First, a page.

Sağırlı tells the BBC that the photo shows a girl named Hudea who was four years old when he met her in a refugee camp in Syria in December 2014.
“I was using a telephoto lens, and she thought it was a weapon,” Sağırlı is quoted as saying. “İ realised she was terrified after I took it, and looked at the picture, because she bit her lips and raised her hands. Normally kids run away, hide their faces or smile when they see a camera.”
The photograph was first published in a Turkish newspaper back in January. Although it went viral in Turkey at the time, it took several months for the powerful image to make its way around the world.
From Sen. Schumer’s Facebook page:
There are two simple reasons the comparison does not hold water.
First, the federal RFRA was written narrowly to protect individuals’ religious freedom from government interference unless the government or state had a compelling interest. If ever there was a compelling state interest, it is to prevent discrimination. The federal law was not contemplated to, has never been, and could never be used to justify discrimination against gays and lesbians, in the name of religious freedom or anything else.
Second, the federal RFRA was written to protect individuals’ interests from government interference, but the Indiana RFRA protects private companies and corporations. When a person or company enters the marketplace, they are doing so voluntarily, and the federal RFRA was never intended to apply to them as it would to private individuals.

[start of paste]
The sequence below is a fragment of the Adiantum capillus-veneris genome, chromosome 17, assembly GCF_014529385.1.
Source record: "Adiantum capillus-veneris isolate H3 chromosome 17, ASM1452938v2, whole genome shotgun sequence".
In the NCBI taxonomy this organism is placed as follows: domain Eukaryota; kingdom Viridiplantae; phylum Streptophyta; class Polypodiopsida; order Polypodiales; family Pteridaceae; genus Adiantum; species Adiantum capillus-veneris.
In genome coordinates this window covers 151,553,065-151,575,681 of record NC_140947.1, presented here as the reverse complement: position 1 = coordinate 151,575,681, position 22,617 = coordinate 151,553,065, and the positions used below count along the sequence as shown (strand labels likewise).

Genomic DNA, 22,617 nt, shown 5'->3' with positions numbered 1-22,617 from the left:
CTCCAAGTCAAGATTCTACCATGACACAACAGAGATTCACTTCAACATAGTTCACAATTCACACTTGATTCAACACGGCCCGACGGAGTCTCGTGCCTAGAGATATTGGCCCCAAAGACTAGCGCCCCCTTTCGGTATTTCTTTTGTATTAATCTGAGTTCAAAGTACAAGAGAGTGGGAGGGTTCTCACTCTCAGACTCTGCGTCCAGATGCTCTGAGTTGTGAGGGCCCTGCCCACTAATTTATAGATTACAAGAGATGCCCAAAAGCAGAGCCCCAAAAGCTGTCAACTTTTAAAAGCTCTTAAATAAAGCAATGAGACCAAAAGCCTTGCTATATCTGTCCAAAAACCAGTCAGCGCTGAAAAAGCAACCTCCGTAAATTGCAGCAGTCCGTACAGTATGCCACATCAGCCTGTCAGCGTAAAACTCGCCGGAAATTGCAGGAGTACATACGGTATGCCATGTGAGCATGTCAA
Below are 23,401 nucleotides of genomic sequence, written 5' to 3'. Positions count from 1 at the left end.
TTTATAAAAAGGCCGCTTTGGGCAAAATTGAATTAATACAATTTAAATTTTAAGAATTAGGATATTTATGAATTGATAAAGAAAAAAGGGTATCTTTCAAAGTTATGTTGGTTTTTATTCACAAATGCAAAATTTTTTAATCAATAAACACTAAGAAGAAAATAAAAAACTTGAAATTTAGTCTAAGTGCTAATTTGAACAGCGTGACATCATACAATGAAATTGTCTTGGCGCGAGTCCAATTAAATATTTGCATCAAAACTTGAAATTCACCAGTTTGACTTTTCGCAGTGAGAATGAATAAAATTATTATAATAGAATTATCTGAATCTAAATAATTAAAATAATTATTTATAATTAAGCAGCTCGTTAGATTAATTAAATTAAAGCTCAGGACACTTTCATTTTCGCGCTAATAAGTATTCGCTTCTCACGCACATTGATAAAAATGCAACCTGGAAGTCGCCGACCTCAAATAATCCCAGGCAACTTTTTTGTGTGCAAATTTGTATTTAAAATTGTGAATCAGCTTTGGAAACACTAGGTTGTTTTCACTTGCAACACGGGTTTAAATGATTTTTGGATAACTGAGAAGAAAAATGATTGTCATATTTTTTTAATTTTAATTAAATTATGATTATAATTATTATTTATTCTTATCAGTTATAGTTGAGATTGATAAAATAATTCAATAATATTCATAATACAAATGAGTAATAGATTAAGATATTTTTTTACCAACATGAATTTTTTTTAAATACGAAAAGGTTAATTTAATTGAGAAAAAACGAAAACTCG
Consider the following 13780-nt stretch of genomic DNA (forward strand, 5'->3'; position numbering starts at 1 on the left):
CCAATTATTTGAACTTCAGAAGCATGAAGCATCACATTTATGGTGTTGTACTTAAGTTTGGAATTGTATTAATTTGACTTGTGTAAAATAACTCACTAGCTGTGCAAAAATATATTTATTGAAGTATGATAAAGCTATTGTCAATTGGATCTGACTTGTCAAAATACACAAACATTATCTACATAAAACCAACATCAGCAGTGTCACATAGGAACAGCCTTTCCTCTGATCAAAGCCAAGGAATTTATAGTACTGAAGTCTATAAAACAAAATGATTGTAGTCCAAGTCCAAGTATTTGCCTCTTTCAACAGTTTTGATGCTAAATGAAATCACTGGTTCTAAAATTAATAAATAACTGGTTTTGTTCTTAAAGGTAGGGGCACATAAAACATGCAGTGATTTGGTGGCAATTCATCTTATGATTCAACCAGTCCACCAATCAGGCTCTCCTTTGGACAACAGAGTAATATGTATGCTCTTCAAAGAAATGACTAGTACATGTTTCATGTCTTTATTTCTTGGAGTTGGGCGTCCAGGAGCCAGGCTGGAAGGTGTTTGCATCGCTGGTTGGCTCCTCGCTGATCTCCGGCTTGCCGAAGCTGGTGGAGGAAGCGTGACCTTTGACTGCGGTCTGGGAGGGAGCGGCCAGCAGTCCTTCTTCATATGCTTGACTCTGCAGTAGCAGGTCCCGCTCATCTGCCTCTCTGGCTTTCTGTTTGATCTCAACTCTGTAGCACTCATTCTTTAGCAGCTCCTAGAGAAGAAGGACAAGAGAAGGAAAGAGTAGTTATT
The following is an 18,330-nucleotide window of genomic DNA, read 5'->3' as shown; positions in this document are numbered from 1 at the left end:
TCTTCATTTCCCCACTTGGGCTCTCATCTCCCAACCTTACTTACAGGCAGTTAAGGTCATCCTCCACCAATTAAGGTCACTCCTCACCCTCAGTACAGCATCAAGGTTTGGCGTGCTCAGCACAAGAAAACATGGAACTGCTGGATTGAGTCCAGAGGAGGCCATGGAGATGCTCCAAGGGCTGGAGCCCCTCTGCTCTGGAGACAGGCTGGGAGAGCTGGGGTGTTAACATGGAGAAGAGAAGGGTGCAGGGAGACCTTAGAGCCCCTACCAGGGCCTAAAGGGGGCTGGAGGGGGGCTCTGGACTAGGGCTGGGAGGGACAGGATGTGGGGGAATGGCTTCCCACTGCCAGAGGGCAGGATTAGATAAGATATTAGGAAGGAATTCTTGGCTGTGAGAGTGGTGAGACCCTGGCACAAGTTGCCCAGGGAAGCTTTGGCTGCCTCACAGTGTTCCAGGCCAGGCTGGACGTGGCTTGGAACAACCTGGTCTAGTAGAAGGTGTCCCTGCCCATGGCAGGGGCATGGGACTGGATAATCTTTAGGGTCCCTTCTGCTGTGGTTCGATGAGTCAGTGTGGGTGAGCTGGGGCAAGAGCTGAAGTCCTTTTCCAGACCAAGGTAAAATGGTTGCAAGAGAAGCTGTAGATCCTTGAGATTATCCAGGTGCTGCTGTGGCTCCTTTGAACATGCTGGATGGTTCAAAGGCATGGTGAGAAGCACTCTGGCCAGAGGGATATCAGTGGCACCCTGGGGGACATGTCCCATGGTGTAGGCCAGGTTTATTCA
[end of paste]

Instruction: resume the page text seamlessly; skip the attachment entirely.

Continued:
The whole article is here
On Friday, Motherboard revealed that fully functioning Uber accounts were for sale on the dark web. Today, it appears that some people have fallen victim to fraudulent trips being made with their login credentials.
“It happened this morning,” Phil Turner, an apparent victim, told me in an email. “I got a notification on my phone from Uber saying ‘your taxi was on its way/it arrived’ etc., but thought it must be a glitch of the app.”
It wasn’t. Instead, Turner says he was told by an Uber representative that “I’ve checked your account details and it looks like someone has accessed your account illegitimately. We believe that your email account may have been hacked as access was gained to your account by sending a password reset link to your email.” The representative then changed his password, sent him the new one, and suggested that he change it again himself, as well as the password on his email account.
A small corner of the prison industrial complex crumbles.